Ectopic Statistics & Other Myth Busting
October 11, 2013
There are a lot of statistics thrown around every day – particularly in medicine. One of my pet peeves is when people, especially doctors who should know better, throw out these statistics without stopping to think about whether or not they apply to the individual patient in front of them.
Here are a few that really bug me.
98% of all ectopic pregnancies occur in the fallopian tubes and are referred to as “tubal pregnancies.” This leads to the misuse of the two terms as being interchangeable. THEY ARE NOT. A tubal pregnancy is one type of ectopic pregnancy. Not all (2%) ectopic pregnancies occur in the tube. Please do not say tubal when you mean ectopic.
The chance of ectopic pregnancy increases after you’ve already had one. Again, this generally applies to TUBAL ectopics only. Or at least that’s my understanding of the research (which often doesn’t clarify). If you’ve had a non-tubal ectopic pregnancy your chance of having a tubal ectopic pregnancy is not increased. Your chance of having another non-tubal may be increased depending upon your specific circumstance.
Tubal ectopic pregnancies are caused by tubal disease. This only applies to people whose tubal pregnancies were the result of natural pregnancy or IUI. If you had a tubal pregnancy after IVF/FET then you may or may not have tubal disease. Either way, it is not the cause of your ectopic pregnancy.
Why do these things irritate me so much?
The surgeon who took out my right tube wanted to also take out my left. Why? Because she presumed I had tubal disease. She knew my tubal pregnancy was the result of FET and so she assumed I had no need for my tubes. And the statistic was so ingrained in her brain that she didn’t stop to think about whether it made any sense in my case. If she had stopped to think about it LOGICALLY she would have realized that I probably did not have tubal disease. But it was emergency surgery and she had never met me before so perhaps I should cut her some slack. I asked her not to take out the tube and she agreed but only if it looked OK. She looked at it and left it alone.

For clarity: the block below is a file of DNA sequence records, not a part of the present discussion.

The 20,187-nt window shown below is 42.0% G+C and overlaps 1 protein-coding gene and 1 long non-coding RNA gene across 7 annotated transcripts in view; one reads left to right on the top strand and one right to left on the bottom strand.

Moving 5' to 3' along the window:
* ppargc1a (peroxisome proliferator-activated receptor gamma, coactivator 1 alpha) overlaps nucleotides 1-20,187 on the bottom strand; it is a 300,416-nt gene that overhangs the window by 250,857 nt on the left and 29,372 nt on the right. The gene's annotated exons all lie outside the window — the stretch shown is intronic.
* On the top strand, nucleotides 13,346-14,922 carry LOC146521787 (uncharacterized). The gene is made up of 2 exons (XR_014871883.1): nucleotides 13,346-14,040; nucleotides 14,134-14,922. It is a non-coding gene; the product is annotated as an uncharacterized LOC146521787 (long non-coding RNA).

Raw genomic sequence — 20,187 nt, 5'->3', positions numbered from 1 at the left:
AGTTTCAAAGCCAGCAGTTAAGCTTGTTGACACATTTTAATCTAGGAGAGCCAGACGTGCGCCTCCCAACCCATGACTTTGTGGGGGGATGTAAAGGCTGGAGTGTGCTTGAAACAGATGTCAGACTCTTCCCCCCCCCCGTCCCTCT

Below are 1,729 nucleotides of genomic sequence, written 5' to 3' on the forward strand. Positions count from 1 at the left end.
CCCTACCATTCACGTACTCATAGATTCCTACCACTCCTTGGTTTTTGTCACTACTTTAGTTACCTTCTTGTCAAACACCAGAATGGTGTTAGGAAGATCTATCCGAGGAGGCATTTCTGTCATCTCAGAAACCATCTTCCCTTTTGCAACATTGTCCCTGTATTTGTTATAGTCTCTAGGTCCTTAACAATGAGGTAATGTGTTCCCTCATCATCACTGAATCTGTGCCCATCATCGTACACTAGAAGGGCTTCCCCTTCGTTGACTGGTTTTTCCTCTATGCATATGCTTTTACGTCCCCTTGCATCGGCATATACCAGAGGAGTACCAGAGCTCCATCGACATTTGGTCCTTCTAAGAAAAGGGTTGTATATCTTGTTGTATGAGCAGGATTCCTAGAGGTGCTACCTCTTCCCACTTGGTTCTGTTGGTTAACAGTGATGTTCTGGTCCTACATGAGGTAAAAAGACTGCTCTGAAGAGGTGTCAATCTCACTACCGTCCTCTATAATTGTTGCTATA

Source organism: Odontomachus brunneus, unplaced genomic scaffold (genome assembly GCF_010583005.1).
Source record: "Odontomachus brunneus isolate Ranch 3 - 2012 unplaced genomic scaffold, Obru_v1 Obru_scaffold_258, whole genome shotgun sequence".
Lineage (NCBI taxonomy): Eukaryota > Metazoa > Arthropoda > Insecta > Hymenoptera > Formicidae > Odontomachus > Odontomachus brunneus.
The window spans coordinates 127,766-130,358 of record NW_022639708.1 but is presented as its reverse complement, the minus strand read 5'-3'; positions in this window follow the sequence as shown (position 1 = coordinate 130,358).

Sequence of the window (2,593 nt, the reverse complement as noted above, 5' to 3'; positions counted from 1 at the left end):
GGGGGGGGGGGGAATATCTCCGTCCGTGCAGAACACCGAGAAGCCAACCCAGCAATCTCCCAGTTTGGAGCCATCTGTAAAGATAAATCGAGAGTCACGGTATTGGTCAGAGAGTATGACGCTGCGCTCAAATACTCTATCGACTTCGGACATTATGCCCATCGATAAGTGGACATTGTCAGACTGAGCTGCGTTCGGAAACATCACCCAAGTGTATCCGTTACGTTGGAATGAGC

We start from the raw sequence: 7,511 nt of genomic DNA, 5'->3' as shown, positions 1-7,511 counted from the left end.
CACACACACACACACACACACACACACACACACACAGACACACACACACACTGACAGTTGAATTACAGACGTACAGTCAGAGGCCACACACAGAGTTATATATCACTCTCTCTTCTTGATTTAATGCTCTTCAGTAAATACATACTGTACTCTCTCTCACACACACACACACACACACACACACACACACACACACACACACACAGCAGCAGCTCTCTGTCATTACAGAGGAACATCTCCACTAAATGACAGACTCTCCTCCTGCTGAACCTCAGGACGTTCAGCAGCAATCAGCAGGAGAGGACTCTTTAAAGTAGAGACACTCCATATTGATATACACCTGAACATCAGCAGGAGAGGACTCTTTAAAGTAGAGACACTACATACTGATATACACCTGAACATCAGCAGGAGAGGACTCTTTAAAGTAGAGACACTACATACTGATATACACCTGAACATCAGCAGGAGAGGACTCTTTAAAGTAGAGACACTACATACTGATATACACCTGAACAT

Sometimes you need to stop running on what you think you know and try to look at it from a new perspective.
I’ve been running in to this same attitude recently with my low iron levels. I have endometriosis. Many women with endometriosis have low iron due to heavy menstrual periods. Ergo, I have low iron because…WAIT. STOP. I’m supposed to be SUPPRESSED right now. So, LOGICALLY, heavy menstrual bleeding is not the cause of my low iron. It doesn’t take a rocket scientist to logic that out. But it does require you to stop and think for a second.
Does anyone else have pet peeves about this sort of thing? Anyone else with a rare condition? Or a common condition that is somehow different for you than most? How do you deal with it?